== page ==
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Training Tips

Knowing When To Refuel

By: USA Cycling Coach  July 13, 2020

The last thing you want in the middle of your long ride is to BONK! Learn how to finish the hardest rides without burning out in the process.

How much is enough

Going into exercise, your body can store an average of 2,000 carbohydrate calories in the form of muscle and liver glycogen and glucose in your bloodstream. After about 60 to 90 minutes, you burn through your carbohydrate stores and your body requires consistent fueling to avoid the dreaded “bonk.”

Avoid the BONK

Top off your glycogen stores with 200 to 300 calories, 30 to 60 minutes before exercise. Eat a carbohydrate-rich snack that's easy on your stomach, such as toast with nut butter, an energy bar, a banana and yogurt or oatmeal with milk. Find a pre-exercise snack that is easy to digest and provides a boost to get you going!

The trick is avoiding the “bonk” long before it happens. You may not feel hungry, but you still need to fuel. Manage your carbohydrate load by fueling consistently and often. You should fuel (that means calories!) during training or races lasting 90 minutes or longer.

For rides lasting 90 minutes to 3 hours, aim to consume 30-60 grams of carbohydrate (120 to 240 calories) per hour. Your fueling needs increase as the duration of your rides exceed three hours and beyond. On longer rides, aim to consume 45 to 90 grams of carbohydrate (180 to 360 calories) per hour.

As your calorie needs increase, consume a combination of liquid calories (e.g. sports drink) and solid calories (e.g. energy bar). Don’t get confused with calorie-free electrolyte drinks or caffeine – they do not provide true energy. FUEL means CALORIES! During training, build up your calorie intake until you find a range that works for you, and with a good mix of liquid and solid calories.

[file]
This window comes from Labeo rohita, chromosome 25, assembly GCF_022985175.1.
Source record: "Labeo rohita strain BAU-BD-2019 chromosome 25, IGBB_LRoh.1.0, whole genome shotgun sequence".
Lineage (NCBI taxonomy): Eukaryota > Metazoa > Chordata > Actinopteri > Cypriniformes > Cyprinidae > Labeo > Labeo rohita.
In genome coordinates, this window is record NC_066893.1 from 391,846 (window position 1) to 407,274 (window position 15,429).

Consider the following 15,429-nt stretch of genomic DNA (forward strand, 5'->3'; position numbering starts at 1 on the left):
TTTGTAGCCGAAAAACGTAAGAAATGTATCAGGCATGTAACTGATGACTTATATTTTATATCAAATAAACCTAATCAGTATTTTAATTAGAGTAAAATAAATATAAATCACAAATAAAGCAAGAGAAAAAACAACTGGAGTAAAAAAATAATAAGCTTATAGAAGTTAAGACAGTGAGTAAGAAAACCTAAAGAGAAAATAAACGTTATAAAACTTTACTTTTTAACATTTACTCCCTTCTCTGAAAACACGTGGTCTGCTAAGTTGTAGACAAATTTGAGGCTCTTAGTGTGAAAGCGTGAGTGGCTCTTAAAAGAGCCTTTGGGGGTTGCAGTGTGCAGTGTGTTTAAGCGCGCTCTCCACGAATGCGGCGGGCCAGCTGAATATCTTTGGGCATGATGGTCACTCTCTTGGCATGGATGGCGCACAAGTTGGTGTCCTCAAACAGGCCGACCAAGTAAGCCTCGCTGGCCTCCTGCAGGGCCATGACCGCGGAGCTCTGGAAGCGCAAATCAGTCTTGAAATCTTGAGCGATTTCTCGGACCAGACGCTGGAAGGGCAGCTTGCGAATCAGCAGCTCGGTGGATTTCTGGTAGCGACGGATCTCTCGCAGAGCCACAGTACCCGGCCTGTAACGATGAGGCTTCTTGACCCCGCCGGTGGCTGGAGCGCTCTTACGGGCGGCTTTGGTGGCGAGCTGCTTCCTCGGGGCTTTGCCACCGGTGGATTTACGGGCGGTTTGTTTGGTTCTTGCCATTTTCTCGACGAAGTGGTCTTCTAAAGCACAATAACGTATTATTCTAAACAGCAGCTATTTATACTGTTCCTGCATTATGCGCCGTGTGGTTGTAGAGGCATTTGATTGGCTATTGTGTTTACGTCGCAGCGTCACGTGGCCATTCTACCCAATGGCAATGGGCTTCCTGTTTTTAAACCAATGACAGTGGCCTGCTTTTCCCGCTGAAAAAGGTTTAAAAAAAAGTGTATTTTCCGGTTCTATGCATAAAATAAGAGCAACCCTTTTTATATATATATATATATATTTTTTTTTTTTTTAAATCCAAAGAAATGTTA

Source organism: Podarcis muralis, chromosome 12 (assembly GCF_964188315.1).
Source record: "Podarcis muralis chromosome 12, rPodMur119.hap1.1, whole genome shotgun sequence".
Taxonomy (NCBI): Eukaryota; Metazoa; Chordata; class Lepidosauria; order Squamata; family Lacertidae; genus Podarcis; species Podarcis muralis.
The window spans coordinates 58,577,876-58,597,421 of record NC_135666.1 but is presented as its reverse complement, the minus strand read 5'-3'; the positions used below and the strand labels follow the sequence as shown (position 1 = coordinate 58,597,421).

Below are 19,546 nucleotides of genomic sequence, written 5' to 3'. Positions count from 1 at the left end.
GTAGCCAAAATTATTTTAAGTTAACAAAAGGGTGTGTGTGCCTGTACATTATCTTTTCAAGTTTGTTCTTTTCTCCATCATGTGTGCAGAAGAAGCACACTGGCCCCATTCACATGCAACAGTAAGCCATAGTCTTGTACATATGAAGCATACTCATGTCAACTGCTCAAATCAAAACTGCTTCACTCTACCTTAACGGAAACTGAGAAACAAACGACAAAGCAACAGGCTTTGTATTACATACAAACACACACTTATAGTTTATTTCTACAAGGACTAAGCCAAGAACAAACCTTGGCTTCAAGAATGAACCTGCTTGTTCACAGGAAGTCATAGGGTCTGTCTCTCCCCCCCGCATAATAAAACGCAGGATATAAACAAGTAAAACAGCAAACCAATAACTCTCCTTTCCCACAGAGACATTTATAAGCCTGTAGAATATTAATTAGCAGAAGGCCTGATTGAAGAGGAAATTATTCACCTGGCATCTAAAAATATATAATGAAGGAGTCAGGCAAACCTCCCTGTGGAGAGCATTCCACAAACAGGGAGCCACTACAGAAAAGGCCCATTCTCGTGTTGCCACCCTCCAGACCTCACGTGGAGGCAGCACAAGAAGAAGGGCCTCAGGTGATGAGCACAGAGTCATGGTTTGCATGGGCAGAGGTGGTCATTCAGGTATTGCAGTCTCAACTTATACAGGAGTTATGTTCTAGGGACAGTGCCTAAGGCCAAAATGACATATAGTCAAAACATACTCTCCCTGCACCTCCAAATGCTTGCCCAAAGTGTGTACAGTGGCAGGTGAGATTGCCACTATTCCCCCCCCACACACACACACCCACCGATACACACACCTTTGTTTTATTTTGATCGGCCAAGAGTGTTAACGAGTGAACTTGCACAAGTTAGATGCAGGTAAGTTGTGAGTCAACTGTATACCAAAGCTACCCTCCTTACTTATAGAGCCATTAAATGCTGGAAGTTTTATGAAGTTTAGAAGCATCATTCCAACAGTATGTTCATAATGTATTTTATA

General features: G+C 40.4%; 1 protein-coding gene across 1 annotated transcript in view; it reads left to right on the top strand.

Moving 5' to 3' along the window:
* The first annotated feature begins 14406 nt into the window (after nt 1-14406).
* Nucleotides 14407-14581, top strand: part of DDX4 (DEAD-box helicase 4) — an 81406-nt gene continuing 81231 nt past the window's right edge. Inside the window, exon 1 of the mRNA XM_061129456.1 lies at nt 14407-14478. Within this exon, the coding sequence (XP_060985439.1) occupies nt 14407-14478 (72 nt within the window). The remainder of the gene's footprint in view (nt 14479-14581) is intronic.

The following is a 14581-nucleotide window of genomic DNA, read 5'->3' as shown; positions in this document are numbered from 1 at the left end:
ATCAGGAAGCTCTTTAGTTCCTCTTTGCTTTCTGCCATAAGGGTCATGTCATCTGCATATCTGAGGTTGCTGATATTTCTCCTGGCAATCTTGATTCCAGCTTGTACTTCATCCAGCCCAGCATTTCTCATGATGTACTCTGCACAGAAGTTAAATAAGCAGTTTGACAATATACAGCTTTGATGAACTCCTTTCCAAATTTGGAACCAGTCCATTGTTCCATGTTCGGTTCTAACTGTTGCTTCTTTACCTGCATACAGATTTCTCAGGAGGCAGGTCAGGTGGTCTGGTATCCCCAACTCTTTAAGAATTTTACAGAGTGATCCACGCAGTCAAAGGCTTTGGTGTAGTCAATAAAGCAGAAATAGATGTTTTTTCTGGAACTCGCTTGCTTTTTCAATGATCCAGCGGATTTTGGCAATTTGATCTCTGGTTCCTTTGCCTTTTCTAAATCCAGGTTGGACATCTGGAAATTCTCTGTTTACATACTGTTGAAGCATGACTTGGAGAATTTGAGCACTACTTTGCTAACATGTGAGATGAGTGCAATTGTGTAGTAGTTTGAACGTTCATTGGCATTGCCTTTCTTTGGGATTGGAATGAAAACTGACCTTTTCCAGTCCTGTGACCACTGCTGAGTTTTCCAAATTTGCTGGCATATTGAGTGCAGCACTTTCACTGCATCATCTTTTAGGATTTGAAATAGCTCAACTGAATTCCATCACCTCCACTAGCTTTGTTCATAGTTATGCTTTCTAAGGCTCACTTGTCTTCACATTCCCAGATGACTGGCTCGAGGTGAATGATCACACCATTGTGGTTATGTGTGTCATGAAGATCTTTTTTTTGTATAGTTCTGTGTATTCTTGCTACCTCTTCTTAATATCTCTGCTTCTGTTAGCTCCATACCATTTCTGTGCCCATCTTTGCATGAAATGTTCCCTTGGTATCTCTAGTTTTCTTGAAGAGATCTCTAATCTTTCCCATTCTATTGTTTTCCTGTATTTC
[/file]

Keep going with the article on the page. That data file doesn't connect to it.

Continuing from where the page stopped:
Go easy on the system

During exercise, your body will oxidize about one carbohydrate gram per minute, even when large amounts of carbohydrates are ingested. A combination of carbohydrates, such as glucose and fructose, increases carbohydrate oxidation rates by 20 to 50 percent when compared to glucose alone. Translation: more fuel to your muscles for energy and less fuel sitting in your gut causing gastrointestinal discomfort.

Fuel up with glucose and fructose rich carbohydrates, such as energy bars, a peanut butter and honey sandwich, and some gels/sports drinks (check the ingredients for a combination of glucose (maltodexrin) and fructose.

Find your rhythm

Some athletes find fueling every 15 to 20 minutes is helpful, while others focus on consuming “x” amount of fuel by a specific time period or distance of training or a race. Dedicate time during training to find the method that works best for you.

Training doesn’t stop when your workout is done, so don’t forget to refuel immediately after exercise and maintain a healthy, balanced diet. There is no cookie-cutter solution to your training and race-day nutrition needs, but these guidelines will support you in building your personal nutrition plan.


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